Karen Kwon / Scientific American
For the first time ever, scientists have managed to capture images of multiple planets twirling about another sunlike star. Yet despite its stellar host’s resemblance to our own, the snapshots of this planetary system reveal it to be no place like home.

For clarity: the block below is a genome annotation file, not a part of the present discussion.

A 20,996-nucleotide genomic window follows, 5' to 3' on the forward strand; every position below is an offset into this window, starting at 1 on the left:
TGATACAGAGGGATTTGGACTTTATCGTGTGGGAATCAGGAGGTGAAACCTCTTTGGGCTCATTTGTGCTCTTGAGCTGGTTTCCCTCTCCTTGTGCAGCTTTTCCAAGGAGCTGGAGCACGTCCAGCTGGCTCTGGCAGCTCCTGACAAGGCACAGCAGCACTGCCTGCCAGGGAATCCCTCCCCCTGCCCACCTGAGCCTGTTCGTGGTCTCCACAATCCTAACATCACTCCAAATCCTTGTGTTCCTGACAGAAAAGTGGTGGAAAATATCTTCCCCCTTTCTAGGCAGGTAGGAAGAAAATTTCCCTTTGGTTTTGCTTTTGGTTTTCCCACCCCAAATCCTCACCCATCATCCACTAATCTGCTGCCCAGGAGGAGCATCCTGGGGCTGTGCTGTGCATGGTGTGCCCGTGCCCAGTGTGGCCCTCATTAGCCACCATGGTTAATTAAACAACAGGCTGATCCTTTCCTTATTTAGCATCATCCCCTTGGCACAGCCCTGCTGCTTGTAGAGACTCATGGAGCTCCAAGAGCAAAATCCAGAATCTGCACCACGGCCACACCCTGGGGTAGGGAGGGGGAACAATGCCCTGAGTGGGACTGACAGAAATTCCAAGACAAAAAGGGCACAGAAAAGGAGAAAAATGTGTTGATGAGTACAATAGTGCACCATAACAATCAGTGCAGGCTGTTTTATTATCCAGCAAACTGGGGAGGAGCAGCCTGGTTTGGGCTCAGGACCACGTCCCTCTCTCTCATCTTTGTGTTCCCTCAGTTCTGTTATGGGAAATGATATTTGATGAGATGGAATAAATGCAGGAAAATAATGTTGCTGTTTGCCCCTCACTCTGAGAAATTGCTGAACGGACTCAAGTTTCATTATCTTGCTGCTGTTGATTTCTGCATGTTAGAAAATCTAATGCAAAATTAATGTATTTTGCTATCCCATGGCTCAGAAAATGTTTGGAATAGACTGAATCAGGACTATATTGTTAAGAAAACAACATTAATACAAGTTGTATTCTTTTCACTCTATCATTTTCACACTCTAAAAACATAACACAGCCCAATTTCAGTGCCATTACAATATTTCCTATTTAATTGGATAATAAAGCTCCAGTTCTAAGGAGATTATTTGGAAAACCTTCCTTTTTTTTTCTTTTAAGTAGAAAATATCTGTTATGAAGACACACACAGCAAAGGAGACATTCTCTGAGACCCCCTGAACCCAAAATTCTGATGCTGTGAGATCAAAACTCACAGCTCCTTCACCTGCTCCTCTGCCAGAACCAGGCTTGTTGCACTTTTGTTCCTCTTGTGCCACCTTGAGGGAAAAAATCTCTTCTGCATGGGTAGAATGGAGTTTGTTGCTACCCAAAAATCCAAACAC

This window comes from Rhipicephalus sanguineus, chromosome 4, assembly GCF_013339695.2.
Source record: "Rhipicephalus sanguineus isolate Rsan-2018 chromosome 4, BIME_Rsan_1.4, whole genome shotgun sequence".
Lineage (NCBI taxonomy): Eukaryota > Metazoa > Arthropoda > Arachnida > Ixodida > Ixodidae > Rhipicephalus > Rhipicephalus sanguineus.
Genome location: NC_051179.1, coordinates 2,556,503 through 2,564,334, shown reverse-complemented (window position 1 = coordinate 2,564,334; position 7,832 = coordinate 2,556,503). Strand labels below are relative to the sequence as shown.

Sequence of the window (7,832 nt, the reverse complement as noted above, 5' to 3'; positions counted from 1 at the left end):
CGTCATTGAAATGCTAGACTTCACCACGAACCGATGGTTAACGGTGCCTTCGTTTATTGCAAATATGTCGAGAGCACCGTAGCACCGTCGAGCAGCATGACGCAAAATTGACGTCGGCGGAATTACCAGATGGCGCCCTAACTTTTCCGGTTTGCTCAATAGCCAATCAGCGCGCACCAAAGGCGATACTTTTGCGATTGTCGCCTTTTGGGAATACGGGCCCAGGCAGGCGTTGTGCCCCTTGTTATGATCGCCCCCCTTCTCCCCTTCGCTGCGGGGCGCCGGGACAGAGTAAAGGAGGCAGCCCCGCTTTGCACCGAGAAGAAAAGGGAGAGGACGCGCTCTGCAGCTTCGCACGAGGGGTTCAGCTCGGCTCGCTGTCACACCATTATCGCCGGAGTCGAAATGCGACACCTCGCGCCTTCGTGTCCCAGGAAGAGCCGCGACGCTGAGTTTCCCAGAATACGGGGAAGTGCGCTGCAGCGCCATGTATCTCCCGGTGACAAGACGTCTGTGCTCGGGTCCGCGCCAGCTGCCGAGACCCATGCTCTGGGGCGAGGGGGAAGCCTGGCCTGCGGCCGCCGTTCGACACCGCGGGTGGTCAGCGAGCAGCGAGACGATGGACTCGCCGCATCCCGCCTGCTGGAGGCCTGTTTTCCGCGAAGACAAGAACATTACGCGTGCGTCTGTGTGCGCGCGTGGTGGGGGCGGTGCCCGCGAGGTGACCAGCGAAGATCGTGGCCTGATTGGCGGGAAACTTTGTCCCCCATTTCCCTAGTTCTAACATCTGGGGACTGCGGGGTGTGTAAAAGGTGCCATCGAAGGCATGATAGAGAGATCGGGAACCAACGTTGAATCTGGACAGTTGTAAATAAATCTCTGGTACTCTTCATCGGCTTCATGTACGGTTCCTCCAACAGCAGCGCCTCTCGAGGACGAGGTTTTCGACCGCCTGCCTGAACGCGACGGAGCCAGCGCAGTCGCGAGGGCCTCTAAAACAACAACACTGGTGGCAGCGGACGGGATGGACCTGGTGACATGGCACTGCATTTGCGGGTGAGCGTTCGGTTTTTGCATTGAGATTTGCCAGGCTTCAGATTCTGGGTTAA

Named TYC 8998-760-1 and located about 300 light-years from Earth in the constellation Musca, the star is similar in mass to the sun. Its two known planets, however, are distinctly alien—orbiting their star at about 160 and 320 times the Earth-sun distance, respectively (spans that are about four and eight times greater than Pluto’s separation from our sun). Both worlds are supersized, compared with anything in our solar system. The outermost planet is some six times heavier than Jupiter, and the inner one tips the scales at 14 times Jupiter’s mass. Each of the worlds appears as a small dot around the star in images produced by the Spectro-Polarimetric High-contrast Exoplanet Research instrument, or SPHERE, which operates on the European Southern Observatory’s Very Large Telescope in northern Chile. The findings are detailed in a study published on July 22 in the Astrophysical Journal Letters.